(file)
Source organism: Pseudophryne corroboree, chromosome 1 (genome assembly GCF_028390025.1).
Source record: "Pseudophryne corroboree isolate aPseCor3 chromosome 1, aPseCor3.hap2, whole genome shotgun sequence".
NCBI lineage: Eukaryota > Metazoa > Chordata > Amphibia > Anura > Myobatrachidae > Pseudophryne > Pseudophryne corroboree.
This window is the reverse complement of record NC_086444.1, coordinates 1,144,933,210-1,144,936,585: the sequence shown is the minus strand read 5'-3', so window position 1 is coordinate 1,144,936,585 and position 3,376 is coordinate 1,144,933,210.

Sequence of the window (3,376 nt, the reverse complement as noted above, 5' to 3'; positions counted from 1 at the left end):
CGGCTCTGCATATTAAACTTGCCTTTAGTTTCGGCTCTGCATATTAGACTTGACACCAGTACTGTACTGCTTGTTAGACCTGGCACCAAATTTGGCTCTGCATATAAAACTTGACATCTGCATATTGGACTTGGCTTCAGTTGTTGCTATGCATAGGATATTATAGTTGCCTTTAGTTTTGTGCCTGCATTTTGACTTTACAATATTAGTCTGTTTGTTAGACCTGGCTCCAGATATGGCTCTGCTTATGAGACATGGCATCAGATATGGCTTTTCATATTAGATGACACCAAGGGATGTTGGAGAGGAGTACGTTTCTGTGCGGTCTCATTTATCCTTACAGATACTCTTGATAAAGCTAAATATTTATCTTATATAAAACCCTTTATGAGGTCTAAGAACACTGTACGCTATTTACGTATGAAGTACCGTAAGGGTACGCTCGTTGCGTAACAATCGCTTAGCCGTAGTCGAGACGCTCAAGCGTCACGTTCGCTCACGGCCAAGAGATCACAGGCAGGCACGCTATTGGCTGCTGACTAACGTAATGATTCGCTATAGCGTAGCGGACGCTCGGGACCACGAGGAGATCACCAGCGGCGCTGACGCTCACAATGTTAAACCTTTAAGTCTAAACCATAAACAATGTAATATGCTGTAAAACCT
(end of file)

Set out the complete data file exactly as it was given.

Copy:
Source organism: Pseudophryne corroboree, chromosome 1 (genome assembly GCF_028390025.1).
Source record: "Pseudophryne corroboree isolate aPseCor3 chromosome 1, aPseCor3.hap2, whole genome shotgun sequence".
NCBI lineage: Eukaryota > Metazoa > Chordata > Amphibia > Anura > Myobatrachidae > Pseudophryne > Pseudophryne corroboree.
This window is the reverse complement of record NC_086444.1, coordinates 1,144,933,210-1,144,936,585: the sequence shown is the minus strand read 5'-3', so window position 1 is coordinate 1,144,936,585 and position 3,376 is coordinate 1,144,933,210.

Sequence of the window (3,376 nt, the reverse complement as noted above, 5' to 3'; positions counted from 1 at the left end):
CGGCTCTGCATATTAAACTTGCCTTTAGTTTCGGCTCTGCATATTAGACTTGACACCAGTACTGTACTGCTTGTTAGACCTGGCACCAAATTTGGCTCTGCATATAAAACTTGACATCTGCATATTGGACTTGGCTTCAGTTGTTGCTATGCATAGGATATTATAGTTGCCTTTAGTTTTGTGCCTGCATTTTGACTTTACAATATTAGTCTGTTTGTTAGACCTGGCTCCAGATATGGCTCTGCTTATGAGACATGGCATCAGATATGGCTTTTCATATTAGATGACACCAAGGGATGTTGGAGAGGAGTACGTTTCTGTGCGGTCTCATTTATCCTTACAGATACTCTTGATAAAGCTAAATATTTATCTTATATAAAACCCTTTATGAGGTCTAAGAACACTGTACGCTATTTACGTATGAAGTACCGTAAGGGTACGCTCGTTGCGTAACAATCGCTTAGCCGTAGTCGAGACGCTCAAGCGTCACGTTCGCTCACGGCCAAGAGATCACAGGCAGGCACGCTATTGGCTGCTGACTAACGTAATGATTCGCTATAGCGTAGCGGACGCTCGGGACCACGAGGAGATCACCAGCGGCGCTGACGCTCACAATGTTAAACCTTTAAGTCTAAACCATAAACAATGTAATATGCTGTAAAACCT